What if the helmet became compulsory for cyclists over 12 years old? Only a third of cyclists wear it for the moment, according to the Observatory of road safety. A bill to be discussed in the Senate on Thursday proposes to make cycling helmets compulsory, a measure inspired by the strong growth in the number of cyclists since the pandemic, but already condemned as counterproductive by most representatives of the sector.
Helmets are already compulsory on bicycles for children under 12 years old, and for users of scooters outside town.
A fine of 135 euros
While the practice of cycling is exploding, a group of centrist senators led by François Bonneau proposes to make the helmet compulsory for “any driver of a vehicle with one or more wheels, whether motor or electric assistance, as well as ‘to any cycle driver’, under penalty of a fine of 135 euros.
“Nearly two-thirds of fatally injured cyclists were 55 years and over in 2019” and “head trauma is the main cause of death among cyclists,” said the senator in his proposal.
“It seems that this is a false good idea,” reacted Françoise Rossignol, president of the Club of cycling towns and territories, Tuesday at a press conference. “So that there are more bikes, we must not put the brakes on practice”.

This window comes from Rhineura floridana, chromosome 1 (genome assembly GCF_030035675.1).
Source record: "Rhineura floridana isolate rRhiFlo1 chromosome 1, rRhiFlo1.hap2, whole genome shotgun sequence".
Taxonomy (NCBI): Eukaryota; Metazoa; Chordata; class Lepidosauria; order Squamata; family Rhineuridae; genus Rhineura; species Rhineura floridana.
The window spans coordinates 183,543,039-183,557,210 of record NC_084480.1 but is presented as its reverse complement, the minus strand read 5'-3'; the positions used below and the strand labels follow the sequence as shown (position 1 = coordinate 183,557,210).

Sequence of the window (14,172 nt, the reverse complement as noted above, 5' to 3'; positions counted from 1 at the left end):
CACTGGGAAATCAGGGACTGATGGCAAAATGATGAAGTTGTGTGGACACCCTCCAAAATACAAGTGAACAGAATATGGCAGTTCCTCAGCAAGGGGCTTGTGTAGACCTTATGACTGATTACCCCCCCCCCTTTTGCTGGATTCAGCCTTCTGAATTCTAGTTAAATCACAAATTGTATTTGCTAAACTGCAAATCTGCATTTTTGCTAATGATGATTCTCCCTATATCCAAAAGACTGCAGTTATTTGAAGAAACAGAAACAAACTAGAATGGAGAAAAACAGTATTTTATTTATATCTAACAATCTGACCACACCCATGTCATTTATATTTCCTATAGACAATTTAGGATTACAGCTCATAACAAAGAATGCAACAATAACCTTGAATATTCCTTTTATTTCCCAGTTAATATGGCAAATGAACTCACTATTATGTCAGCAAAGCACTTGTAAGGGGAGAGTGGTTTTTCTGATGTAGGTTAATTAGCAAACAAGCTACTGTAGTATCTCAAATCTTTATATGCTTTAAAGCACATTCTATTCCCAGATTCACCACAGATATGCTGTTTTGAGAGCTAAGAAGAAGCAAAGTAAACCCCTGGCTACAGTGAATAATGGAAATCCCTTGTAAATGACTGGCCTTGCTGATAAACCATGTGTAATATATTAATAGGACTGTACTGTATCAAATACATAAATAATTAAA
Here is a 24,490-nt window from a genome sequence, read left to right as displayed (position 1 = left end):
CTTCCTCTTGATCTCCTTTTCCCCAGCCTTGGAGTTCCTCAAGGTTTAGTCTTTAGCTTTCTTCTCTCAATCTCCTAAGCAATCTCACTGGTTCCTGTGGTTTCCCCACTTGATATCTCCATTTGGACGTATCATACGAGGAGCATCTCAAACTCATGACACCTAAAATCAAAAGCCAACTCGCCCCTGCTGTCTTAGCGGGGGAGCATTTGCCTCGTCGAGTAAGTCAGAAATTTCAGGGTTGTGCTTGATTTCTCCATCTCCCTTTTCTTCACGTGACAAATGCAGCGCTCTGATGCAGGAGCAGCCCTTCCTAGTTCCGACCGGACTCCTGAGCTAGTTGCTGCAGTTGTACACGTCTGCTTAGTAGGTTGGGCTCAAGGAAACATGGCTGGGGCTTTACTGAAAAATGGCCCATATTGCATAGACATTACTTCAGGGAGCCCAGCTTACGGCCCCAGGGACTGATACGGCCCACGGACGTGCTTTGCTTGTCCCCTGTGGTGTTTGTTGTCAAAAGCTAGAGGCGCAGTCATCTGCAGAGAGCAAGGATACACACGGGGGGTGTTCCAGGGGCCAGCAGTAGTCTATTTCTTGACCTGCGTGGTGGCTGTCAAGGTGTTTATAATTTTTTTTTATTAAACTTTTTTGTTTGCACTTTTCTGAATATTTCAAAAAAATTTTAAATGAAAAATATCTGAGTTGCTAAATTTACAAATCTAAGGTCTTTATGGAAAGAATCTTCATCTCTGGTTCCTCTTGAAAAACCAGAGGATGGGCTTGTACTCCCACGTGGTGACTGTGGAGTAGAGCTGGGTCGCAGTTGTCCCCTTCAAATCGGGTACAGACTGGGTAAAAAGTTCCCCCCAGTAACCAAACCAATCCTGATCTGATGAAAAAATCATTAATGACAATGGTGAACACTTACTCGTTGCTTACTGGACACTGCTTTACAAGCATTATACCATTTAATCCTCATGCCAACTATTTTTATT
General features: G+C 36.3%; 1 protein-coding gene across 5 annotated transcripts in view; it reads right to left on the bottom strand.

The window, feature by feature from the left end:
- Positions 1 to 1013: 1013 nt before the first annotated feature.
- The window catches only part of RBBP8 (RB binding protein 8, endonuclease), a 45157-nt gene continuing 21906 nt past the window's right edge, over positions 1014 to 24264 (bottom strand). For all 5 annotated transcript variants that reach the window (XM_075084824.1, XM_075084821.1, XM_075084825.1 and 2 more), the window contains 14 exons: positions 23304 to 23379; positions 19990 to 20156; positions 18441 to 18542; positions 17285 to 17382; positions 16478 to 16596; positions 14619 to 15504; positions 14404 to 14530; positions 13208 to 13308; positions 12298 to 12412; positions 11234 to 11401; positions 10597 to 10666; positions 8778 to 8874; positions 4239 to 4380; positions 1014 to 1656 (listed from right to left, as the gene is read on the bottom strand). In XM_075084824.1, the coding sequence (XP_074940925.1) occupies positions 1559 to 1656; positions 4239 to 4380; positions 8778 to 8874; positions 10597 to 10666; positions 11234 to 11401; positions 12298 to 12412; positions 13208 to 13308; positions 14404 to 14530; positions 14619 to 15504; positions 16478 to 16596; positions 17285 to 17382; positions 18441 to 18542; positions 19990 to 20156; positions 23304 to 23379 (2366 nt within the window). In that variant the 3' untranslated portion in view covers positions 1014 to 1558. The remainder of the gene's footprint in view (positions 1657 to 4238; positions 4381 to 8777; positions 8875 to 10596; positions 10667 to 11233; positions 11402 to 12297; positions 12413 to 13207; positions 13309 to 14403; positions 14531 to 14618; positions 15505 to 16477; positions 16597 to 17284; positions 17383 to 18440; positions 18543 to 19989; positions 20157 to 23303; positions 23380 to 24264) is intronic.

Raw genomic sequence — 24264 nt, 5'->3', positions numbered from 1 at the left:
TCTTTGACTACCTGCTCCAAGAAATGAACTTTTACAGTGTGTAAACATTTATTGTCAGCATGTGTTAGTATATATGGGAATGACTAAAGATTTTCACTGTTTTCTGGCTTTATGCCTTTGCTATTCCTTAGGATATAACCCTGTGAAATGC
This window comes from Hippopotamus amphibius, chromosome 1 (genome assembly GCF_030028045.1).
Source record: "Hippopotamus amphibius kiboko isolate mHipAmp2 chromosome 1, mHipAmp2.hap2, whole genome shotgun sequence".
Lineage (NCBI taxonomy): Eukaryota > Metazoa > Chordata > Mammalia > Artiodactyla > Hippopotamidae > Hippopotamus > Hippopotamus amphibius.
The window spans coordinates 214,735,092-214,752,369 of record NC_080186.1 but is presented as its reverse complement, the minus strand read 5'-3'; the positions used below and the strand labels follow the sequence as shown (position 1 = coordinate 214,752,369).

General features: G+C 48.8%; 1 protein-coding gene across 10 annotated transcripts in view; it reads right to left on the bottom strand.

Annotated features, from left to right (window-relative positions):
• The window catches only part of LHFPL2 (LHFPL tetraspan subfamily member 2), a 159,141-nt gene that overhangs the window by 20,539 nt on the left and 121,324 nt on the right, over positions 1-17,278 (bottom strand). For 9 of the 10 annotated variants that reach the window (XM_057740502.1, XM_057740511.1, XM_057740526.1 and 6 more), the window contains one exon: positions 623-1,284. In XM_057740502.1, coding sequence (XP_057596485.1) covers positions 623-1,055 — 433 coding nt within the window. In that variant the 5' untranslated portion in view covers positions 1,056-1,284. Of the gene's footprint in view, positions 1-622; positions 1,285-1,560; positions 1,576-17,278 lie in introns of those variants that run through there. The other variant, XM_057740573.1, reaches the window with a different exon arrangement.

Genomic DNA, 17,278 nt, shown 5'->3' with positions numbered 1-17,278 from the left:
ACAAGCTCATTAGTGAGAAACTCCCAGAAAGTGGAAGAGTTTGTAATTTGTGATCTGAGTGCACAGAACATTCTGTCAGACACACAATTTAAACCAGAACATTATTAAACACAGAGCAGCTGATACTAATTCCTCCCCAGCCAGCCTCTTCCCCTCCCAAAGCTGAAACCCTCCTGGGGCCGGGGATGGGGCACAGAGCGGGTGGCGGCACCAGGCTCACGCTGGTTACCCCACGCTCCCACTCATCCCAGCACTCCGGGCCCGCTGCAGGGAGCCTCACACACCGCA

“Safety is linked to the speed of other vehicles, to visibility (of the bikes), and to a number of essential arrangements for safety on the course”, underlined Françoise Rossignol.
The associations are unanimous: the Federation of bicycle users (FUB) is also “resolutely opposed” to any law that would prohibit cycling without a helmet, she says on its site.
A false good idea ?
The Senate Law Commission did not adopt the bill, stressing that the obligation to wear a helmet does not fall under the competence of the legislator but is regulatory, and therefore depends on the government.
According to the rapporteur of the text, Senator Jérôme Durain (Socialist Group), “a balance must be found between voluntarism and prudence, given the interest of wearing a helmet on the one hand, and the risk of discouraging the practice of somewhere else “.
However, the committee invited the government to consider making the wearing of helmets compulsory at least for electric scooters, hoverboards and gyropods. “The danger of traveling on board these machines is proven, and users seem to be in favor of it”, underlines the rapporteur.
In addition, the possibility of immobilizing or impounding a bicycle or a scooter if a helmet is not worn was considered “disproportionate”, “complex and costly” by the committee.
“Foreign studies which have looked at behavioral changes following the obligation to wear a helmet all conclude that the number of cyclists has decreased”, underlines the FUB, citing the examples of Canada, Australia and New Zealand. -Zeeland. On the other hand, the number of injured is not decreasing as much as we expected, continues the association.
In France, the idea is not new: proposed several times to parliamentarians, it was rejected by the National Assembly in 2019, after heated debates and with a divided LREM majority.
“The French are fed up with having obligations imposed on them,” said Elisabeth Borne, then Minister of Transport. “We recommend wearing a helmet and everyone takes their responsibilities.” “Let’s stop pissing off the French,” Bruno Millienne, MoDem co-rapporteur, argued, believing that with a helmet one could falsely feel “safer”.